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Editor,—In 1996, CS incapacitant spray was sanctioned for the use of police forces in England and Wales. As its use increases the demands on accident and emergency departments from individuals who have been exposed to this will also increase. Some of the points in Worthington and Nee's review1 are worth clarifying.
The experimental work into the safety of CS was performed on pyrotechnically generated CS.2, 3 The spray used by the police produces a mist that contains CS as a supersaturated solution or as a fine powder. The solution in the spray is a 5% w/v solution dissolved in methyl isobutyl ketone (MIBK). The American forces use a 1% solution.
Pulmonary oedema after CS exposure has been reported,2 but only in conditions where the victim has been unable to escape, and is trapped in a confined area—that is, on exposure to very high concentrations. Equally burns to skin occur in specific conditions: high temperature, humidity, high concentrations, and prolonged exposure.
As mentioned at the outset these experiments were conducted on CS produced by a different method and it is difficult to extrapolate the results to a totally different type of exposure. The solvent, MIBK, has a low volatility, therefore in areas protected from air currents (behind ears, in skinfolds, under clothing bands, etc) it may not evaporate, prolonging the contact in warm moist areas. MIBK, itself, also has the potential to cause inflammation, dermatitis, and burns to the skin.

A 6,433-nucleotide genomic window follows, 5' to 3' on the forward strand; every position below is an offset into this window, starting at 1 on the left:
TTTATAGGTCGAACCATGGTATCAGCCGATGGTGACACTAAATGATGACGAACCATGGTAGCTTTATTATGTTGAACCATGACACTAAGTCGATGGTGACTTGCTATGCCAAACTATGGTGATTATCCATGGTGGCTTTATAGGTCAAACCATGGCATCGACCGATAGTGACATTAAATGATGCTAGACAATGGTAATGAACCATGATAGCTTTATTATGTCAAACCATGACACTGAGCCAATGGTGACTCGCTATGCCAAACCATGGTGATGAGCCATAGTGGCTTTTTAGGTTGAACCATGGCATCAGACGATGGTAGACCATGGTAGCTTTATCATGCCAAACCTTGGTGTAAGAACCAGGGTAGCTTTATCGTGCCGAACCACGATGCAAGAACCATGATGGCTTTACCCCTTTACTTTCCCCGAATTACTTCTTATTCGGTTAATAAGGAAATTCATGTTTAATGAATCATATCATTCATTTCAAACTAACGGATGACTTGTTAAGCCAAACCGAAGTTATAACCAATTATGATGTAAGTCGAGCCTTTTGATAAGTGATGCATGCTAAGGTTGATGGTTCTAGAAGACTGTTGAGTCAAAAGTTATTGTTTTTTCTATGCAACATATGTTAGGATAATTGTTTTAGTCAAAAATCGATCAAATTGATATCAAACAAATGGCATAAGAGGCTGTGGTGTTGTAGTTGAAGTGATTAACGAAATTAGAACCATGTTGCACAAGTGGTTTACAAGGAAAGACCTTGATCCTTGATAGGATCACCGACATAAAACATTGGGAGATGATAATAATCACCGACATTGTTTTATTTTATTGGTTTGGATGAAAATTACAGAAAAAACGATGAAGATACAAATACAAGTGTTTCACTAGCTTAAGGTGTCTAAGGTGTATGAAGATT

Although the standard advice regarding management of CS exposure is to remove the subject from the source and allow a flow of fresh air over the affected parts, if symptoms are persistant irrigation and bathing are required, as skin irritation may not be caused by CS but by MIBK.
The authors reply
We thank Mr Southward for his comments on our paper. Comprehensive data on CS incapacitant spray are lacking, particularly with regard to the more concentrated solution in use by UK police forces.
Mr Southward reminds us that serious effects are more likely with excessive or prolonged exposure and are generally mitigated by the victim being removed to a well ventilated area. We recommended irrigation of the eyes for severe symptoms as well as suggesting some general measures for decontamination and the treatment of cardiorespiratory complications.
Mr Southward recommends that particular attention be given to areas of the body where air flow may not occur and we are grateful to him for providing this additional advice.
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